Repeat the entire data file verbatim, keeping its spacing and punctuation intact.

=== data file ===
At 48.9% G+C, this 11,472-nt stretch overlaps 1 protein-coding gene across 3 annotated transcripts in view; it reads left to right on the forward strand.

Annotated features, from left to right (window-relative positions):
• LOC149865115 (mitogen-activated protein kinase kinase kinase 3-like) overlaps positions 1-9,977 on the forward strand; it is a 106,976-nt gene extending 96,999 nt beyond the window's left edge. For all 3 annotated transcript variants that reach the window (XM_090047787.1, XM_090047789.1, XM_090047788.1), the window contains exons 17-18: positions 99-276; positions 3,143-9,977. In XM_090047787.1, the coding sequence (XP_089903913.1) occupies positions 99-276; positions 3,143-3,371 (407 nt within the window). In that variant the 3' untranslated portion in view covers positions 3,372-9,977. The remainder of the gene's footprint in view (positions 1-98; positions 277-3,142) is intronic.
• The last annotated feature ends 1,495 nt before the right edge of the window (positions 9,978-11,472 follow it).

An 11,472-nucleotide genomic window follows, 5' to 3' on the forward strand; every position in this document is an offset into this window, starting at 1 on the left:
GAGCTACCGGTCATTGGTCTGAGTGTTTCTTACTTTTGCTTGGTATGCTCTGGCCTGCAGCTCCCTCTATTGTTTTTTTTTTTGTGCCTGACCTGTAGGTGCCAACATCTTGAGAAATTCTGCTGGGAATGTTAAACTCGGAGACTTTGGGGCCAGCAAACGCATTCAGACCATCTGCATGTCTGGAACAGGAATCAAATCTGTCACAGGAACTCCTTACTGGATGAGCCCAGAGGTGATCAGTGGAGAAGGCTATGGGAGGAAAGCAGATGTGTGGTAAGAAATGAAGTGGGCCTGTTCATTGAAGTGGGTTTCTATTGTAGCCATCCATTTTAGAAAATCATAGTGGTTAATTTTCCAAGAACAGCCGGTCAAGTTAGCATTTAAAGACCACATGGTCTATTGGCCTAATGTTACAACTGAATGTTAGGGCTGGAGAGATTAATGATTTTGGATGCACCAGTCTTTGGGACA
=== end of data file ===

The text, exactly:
At 48.9% G+C, this 11,472-nt stretch overlaps 1 protein-coding gene across 3 annotated transcripts in view; it reads left to right on the forward strand.

Annotated features, from left to right (window-relative positions):
• LOC149865115 (mitogen-activated protein kinase kinase kinase 3-like) overlaps positions 1-9,977 on the forward strand; it is a 106,976-nt gene extending 96,999 nt beyond the window's left edge. For all 3 annotated transcript variants that reach the window (XM_090047787.1, XM_090047789.1, XM_090047788.1), the window contains exons 17-18: positions 99-276; positions 3,143-9,977. In XM_090047787.1, the coding sequence (XP_089903913.1) occupies positions 99-276; positions 3,143-3,371 (407 nt within the window). In that variant the 3' untranslated portion in view covers positions 3,372-9,977. The remainder of the gene's footprint in view (positions 1-98; positions 277-3,142) is intronic.
• The last annotated feature ends 1,495 nt before the right edge of the window (positions 9,978-11,472 follow it).

An 11,472-nucleotide genomic window follows, 5' to 3' on the forward strand; every position in this document is an offset into this window, starting at 1 on the left:
GAGCTACCGGTCATTGGTCTGAGTGTTTCTTACTTTTGCTTGGTATGCTCTGGCCTGCAGCTCCCTCTATTGTTTTTTTTTTTGTGCCTGACCTGTAGGTGCCAACATCTTGAGAAATTCTGCTGGGAATGTTAAACTCGGAGACTTTGGGGCCAGCAAACGCATTCAGACCATCTGCATGTCTGGAACAGGAATCAAATCTGTCACAGGAACTCCTTACTGGATGAGCCCAGAGGTGATCAGTGGAGAAGGCTATGGGAGGAAAGCAGATGTGTGGTAAGAAATGAAGTGGGCCTGTTCATTGAAGTGGGTTTCTATTGTAGCCATCCATTTTAGAAAATCATAGTGGTTAATTTTCCAAGAACAGCCGGTCAAGTTAGCATTTAAAGACCACATGGTCTATTGGCCTAATGTTACAACTGAATGTTAGGGCTGGAGAGATTAATGATTTTGGATGCACCAGTCTTTGGGACA